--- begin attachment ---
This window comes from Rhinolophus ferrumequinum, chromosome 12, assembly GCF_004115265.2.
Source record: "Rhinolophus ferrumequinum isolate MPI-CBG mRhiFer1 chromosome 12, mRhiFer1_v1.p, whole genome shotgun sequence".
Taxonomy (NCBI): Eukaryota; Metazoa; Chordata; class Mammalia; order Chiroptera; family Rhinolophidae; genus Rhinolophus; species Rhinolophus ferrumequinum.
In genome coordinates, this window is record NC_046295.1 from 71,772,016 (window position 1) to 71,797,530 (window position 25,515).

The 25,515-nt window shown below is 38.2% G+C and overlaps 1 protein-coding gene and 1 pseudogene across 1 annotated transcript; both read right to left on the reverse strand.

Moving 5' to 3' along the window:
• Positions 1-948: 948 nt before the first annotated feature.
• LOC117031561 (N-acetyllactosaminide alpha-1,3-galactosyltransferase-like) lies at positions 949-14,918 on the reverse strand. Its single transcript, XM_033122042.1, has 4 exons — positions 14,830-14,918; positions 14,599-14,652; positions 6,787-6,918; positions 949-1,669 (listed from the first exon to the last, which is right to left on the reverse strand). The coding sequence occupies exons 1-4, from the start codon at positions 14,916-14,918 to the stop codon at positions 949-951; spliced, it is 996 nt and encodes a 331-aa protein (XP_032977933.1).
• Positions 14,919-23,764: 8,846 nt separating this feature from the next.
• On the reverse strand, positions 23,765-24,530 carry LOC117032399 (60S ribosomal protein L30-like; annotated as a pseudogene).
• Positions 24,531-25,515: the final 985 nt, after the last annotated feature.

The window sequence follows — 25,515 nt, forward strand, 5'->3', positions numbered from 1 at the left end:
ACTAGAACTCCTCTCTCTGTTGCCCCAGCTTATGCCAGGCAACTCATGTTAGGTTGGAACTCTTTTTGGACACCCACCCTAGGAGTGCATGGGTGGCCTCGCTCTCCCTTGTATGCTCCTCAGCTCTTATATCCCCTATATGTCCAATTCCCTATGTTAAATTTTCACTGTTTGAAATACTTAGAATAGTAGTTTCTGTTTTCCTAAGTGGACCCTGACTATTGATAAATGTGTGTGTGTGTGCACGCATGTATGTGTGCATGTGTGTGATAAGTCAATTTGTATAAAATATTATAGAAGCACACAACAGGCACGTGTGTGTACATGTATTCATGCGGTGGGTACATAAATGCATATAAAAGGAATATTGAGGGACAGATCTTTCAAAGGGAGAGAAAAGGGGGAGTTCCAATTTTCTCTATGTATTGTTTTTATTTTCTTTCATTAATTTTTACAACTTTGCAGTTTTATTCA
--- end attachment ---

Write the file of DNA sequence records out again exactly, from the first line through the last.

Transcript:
This window comes from Rhinolophus ferrumequinum, chromosome 12, assembly GCF_004115265.2.
Source record: "Rhinolophus ferrumequinum isolate MPI-CBG mRhiFer1 chromosome 12, mRhiFer1_v1.p, whole genome shotgun sequence".
Taxonomy (NCBI): Eukaryota; Metazoa; Chordata; class Mammalia; order Chiroptera; family Rhinolophidae; genus Rhinolophus; species Rhinolophus ferrumequinum.
In genome coordinates, this window is record NC_046295.1 from 71,772,016 (window position 1) to 71,797,530 (window position 25,515).

The 25,515-nt window shown below is 38.2% G+C and overlaps 1 protein-coding gene and 1 pseudogene across 1 annotated transcript; both read right to left on the reverse strand.

Moving 5' to 3' along the window:
• Positions 1-948: 948 nt before the first annotated feature.
• LOC117031561 (N-acetyllactosaminide alpha-1,3-galactosyltransferase-like) lies at positions 949-14,918 on the reverse strand. Its single transcript, XM_033122042.1, has 4 exons — positions 14,830-14,918; positions 14,599-14,652; positions 6,787-6,918; positions 949-1,669 (listed from the first exon to the last, which is right to left on the reverse strand). The coding sequence occupies exons 1-4, from the start codon at positions 14,916-14,918 to the stop codon at positions 949-951; spliced, it is 996 nt and encodes a 331-aa protein (XP_032977933.1).
• Positions 14,919-23,764: 8,846 nt separating this feature from the next.
• On the reverse strand, positions 23,765-24,530 carry LOC117032399 (60S ribosomal protein L30-like; annotated as a pseudogene).
• Positions 24,531-25,515: the final 985 nt, after the last annotated feature.

The window sequence follows — 25,515 nt, forward strand, 5'->3', positions numbered from 1 at the left end:
ACTAGAACTCCTCTCTCTGTTGCCCCAGCTTATGCCAGGCAACTCATGTTAGGTTGGAACTCTTTTTGGACACCCACCCTAGGAGTGCATGGGTGGCCTCGCTCTCCCTTGTATGCTCCTCAGCTCTTATATCCCCTATATGTCCAATTCCCTATGTTAAATTTTCACTGTTTGAAATACTTAGAATAGTAGTTTCTGTTTTCCTAAGTGGACCCTGACTATTGATAAATGTGTGTGTGTGTGCACGCATGTATGTGTGCATGTGTGTGATAAGTCAATTTGTATAAAATATTATAGAAGCACACAACAGGCACGTGTGTGTACATGTATTCATGCGGTGGGTACATAAATGCATATAAAAGGAATATTGAGGGACAGATCTTTCAAAGGGAGAGAAAAGGGGGAGTTCCAATTTTCTCTATGTATTGTTTTTATTTTCTTTCATTAATTTTTACAACTTTGCAGTTTTATTCA